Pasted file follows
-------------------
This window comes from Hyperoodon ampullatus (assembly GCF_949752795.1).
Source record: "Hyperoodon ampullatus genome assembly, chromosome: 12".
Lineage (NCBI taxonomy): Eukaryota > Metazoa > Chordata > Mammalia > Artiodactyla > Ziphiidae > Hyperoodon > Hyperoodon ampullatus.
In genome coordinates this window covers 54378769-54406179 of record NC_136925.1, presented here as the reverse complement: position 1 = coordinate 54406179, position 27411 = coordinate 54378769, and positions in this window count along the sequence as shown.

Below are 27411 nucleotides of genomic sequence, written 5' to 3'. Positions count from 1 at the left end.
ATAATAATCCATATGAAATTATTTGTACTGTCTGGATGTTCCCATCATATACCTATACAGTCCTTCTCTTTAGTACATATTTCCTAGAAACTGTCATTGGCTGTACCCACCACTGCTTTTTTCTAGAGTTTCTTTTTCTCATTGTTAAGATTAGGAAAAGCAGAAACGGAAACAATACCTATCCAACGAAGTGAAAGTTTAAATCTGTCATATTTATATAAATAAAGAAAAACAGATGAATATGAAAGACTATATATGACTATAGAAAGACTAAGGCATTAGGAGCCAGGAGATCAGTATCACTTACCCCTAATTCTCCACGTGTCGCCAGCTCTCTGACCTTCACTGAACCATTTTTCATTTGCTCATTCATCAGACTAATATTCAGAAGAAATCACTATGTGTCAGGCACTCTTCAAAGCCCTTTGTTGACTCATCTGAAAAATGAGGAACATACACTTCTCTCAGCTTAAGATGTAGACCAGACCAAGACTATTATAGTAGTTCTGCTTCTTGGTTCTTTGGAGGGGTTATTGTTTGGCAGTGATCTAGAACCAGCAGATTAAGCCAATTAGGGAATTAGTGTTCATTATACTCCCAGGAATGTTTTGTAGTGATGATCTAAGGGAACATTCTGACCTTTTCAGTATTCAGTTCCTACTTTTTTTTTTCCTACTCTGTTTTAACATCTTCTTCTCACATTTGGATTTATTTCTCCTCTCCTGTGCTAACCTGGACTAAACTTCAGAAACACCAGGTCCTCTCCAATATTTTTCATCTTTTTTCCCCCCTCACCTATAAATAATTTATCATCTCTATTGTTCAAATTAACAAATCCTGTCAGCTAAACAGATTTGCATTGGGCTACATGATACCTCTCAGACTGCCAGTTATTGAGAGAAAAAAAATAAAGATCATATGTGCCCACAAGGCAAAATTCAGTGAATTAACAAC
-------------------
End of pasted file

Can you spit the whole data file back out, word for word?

This window comes from Hyperoodon ampullatus (assembly GCF_949752795.1).
Source record: "Hyperoodon ampullatus genome assembly, chromosome: 12".
Lineage (NCBI taxonomy): Eukaryota > Metazoa > Chordata > Mammalia > Artiodactyla > Ziphiidae > Hyperoodon > Hyperoodon ampullatus.
In genome coordinates this window covers 54378769-54406179 of record NC_136925.1, presented here as the reverse complement: position 1 = coordinate 54406179, position 27411 = coordinate 54378769, and positions in this window count along the sequence as shown.

Below are 27411 nucleotides of genomic sequence, written 5' to 3'. Positions count from 1 at the left end.
ATAATAATCCATATGAAATTATTTGTACTGTCTGGATGTTCCCATCATATACCTATACAGTCCTTCTCTTTAGTACATATTTCCTAGAAACTGTCATTGGCTGTACCCACCACTGCTTTTTTCTAGAGTTTCTTTTTCTCATTGTTAAGATTAGGAAAAGCAGAAACGGAAACAATACCTATCCAACGAAGTGAAAGTTTAAATCTGTCATATTTATATAAATAAAGAAAAACAGATGAATATGAAAGACTATATATGACTATAGAAAGACTAAGGCATTAGGAGCCAGGAGATCAGTATCACTTACCCCTAATTCTCCACGTGTCGCCAGCTCTCTGACCTTCACTGAACCATTTTTCATTTGCTCATTCATCAGACTAATATTCAGAAGAAATCACTATGTGTCAGGCACTCTTCAAAGCCCTTTGTTGACTCATCTGAAAAATGAGGAACATACACTTCTCTCAGCTTAAGATGTAGACCAGACCAAGACTATTATAGTAGTTCTGCTTCTTGGTTCTTTGGAGGGGTTATTGTTTGGCAGTGATCTAGAACCAGCAGATTAAGCCAATTAGGGAATTAGTGTTCATTATACTCCCAGGAATGTTTTGTAGTGATGATCTAAGGGAACATTCTGACCTTTTCAGTATTCAGTTCCTACTTTTTTTTTTCCTACTCTGTTTTAACATCTTCTTCTCACATTTGGATTTATTTCTCCTCTCCTGTGCTAACCTGGACTAAACTTCAGAAACACCAGGTCCTCTCCAATATTTTTCATCTTTTTTCCCCCCTCACCTATAAATAATTTATCATCTCTATTGTTCAAATTAACAAATCCTGTCAGCTAAACAGATTTGCATTGGGCTACATGATACCTCTCAGACTGCCAGTTATTGAGAGAAAAAAAATAAAGATCATATGTGCCCACAAGGCAAAATTCAGTGAATTAACAAC